Su Balasubramanian manages the Because I am a Girl initiative at Plan International USA. She previously received a BSE in computer engineering from Case Western Reserve University, served as a Peace Corps volunteer in Samoa, earned an MBA focused in social entrepreneurship and marketing from Duke University and worked in brand management at Procter and Gamble.
Imagine being a child in the developing world. It’s hard enough to be faced daily with the cruel injustices of poverty, HIV/AIDS, lack of clean water, scarcity of education, and an abundance of trafficking and child labor. Now imagine being a girl—when it means that you watch your brothers go to school while you stay home to walk miles to fetch water from the well or that you eat only after the rest of your family has finished. Or that you are helpless to the threat of sexual violence. Or that you will be married and pregnant by the time you are 12.
Millions of girls around the world suffer this fate each day. We often feel so far-removed from these issues, and sometimes we imagine that they just can’t be true, because they are so extreme and overwhelming. What’s the solution?
The solution is multi-faceted and holistic. It’s educating girls while protecting them from trafficking and violence. It’s ensuring that they receive the healthcare they need. It’s making sure they are not only getting enough to eat but that their nutrition is sound. But for these needs to be met, people have to believe that girls are worth investing in. Often, the allocation of resources and support is determined by others, usually men who hold powerful positions in the family and in the community. So, helping girls means reaching out to men and boys. Everyone benefits when girls are valued and there is equity in the ways girls and boys are treated.
This year’s Because I am a Girl report asks an important question, “So what about men and boys?” I’d like to share a personal story that is one answer to this question.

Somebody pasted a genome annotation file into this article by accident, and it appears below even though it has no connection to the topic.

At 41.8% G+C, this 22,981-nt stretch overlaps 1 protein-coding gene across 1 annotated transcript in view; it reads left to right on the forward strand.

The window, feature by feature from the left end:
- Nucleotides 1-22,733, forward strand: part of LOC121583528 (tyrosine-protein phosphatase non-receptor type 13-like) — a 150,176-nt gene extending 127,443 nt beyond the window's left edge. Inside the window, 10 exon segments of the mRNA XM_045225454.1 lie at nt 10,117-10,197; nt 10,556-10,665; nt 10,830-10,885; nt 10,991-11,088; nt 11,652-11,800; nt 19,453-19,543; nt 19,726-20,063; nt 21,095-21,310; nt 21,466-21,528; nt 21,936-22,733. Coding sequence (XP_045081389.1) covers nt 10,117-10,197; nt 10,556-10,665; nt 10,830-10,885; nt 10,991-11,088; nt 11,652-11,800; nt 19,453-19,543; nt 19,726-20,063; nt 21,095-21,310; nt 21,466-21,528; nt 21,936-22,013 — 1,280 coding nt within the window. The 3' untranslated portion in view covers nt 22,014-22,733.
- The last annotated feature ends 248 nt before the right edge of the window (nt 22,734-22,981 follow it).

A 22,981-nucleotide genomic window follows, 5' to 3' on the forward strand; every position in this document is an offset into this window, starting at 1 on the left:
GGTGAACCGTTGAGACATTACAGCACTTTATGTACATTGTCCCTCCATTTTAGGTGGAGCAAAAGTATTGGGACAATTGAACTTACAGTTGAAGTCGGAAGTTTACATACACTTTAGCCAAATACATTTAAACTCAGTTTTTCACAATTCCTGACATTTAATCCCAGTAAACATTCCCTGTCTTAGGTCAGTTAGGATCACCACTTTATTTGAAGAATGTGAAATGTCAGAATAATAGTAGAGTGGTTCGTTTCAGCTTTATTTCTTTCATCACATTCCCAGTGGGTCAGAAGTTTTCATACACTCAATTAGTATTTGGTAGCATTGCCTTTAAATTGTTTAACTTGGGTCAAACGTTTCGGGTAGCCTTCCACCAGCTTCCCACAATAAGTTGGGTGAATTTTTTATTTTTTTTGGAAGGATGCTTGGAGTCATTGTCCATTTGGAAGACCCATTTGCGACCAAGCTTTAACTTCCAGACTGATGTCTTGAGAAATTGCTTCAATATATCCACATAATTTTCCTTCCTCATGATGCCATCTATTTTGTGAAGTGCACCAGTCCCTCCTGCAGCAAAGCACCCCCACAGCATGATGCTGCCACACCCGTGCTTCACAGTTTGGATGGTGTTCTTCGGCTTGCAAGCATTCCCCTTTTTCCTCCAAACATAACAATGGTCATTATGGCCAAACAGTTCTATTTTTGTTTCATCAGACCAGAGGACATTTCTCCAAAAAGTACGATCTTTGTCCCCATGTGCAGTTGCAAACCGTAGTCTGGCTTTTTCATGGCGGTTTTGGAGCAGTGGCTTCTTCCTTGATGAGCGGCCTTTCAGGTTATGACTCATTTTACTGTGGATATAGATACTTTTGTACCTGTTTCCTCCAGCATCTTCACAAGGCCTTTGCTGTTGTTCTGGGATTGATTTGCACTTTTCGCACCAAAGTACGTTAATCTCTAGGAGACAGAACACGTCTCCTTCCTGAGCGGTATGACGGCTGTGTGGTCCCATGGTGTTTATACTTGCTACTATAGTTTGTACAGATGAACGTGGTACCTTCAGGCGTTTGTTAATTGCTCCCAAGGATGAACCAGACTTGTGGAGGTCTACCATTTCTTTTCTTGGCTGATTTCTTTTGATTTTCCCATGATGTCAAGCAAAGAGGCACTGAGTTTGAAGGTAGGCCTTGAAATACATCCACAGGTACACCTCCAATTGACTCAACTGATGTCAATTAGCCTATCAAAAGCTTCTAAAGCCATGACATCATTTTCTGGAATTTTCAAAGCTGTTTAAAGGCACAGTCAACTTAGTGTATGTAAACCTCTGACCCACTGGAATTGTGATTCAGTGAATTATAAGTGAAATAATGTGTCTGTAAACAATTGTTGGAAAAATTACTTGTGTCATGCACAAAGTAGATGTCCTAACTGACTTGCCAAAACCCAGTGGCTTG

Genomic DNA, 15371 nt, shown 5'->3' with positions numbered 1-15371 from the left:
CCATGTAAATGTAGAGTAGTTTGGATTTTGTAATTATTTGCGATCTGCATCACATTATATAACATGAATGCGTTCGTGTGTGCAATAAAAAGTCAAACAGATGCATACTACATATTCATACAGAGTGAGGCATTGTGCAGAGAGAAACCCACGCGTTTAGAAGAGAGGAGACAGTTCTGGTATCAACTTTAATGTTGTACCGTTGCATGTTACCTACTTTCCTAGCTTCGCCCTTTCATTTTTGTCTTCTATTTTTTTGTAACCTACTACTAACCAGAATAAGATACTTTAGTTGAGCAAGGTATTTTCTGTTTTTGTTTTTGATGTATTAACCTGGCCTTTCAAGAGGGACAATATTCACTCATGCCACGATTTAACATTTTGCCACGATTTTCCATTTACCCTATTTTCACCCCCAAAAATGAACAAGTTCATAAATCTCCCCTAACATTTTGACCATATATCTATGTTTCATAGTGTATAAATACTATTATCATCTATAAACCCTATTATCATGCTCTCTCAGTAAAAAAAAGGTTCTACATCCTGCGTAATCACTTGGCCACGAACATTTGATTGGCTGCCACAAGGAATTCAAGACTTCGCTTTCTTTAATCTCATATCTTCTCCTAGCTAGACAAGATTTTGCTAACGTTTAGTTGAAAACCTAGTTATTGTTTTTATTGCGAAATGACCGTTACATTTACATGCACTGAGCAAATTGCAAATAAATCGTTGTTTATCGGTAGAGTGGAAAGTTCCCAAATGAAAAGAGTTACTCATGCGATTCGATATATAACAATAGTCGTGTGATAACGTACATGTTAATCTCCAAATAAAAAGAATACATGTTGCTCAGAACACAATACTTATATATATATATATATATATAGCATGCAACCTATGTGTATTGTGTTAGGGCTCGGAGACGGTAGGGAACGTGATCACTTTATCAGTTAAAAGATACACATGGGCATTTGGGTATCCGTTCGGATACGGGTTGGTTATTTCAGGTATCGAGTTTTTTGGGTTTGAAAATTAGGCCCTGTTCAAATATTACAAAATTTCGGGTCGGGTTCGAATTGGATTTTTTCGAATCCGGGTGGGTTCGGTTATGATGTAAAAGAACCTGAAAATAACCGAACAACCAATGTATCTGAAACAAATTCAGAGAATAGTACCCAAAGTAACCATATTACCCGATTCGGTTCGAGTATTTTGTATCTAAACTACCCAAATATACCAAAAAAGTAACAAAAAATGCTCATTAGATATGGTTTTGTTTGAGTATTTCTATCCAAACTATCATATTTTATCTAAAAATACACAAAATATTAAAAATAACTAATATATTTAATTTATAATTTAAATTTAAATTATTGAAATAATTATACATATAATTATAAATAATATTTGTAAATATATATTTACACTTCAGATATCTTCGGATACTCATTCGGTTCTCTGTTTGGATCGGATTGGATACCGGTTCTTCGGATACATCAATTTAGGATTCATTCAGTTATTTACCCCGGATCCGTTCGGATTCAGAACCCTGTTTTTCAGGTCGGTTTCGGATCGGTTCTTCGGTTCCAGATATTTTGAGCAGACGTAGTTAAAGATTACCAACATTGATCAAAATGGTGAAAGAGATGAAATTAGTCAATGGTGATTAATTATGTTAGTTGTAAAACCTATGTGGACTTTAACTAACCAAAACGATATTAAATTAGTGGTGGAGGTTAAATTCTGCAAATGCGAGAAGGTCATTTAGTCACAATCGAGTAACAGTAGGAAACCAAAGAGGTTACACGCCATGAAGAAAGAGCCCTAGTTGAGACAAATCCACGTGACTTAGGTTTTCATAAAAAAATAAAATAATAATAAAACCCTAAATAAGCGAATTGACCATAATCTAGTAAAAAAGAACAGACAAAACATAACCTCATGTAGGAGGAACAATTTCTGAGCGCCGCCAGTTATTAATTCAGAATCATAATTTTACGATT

Many years ago, my father, the eldest son from a rural farming village inSouth India, was destined to take over the farm. However, he decided that waking at 4 am to milk cows or working in a sugar cane field through the heat of each day wasn’t the life he desired for his family. He sought every possible opportunity to achieve a better life, the classic American dream. My father immigrated to the States and arrived with one suitcase, $5 in his pocket and a determination that seemingly no challenge or hardship could diminish. Despite the strong cultural norms in which he had been immersed throughout his upbringing, he instilled in all of us, my brother and sister alike, the importance of our education. He loved us and valued us all. He taught us that our fate should be determined by how hard we work, not by our sex. Because of my parents’ efforts and the opportunities that I was afforded as a result, I am able to appreciate the fruits of their labor today. And I am able to dedicate my career to affording girls in developing countries some of the same opportunities.
I am sure that this is only one of the many stories of how the men in our lives have been integral in instilling in girls a sense of value, of purpose and ultimately, the opportunity to thrive. Men and boys have an important role to play in the success of girls, and when we invest in girls, we see meaningful impact on the lives of their families and in their communities.
Read the full Because I am a Girl Report: “So, What About Boys?”
Learn more about programming for adolescent boys on our topic area page.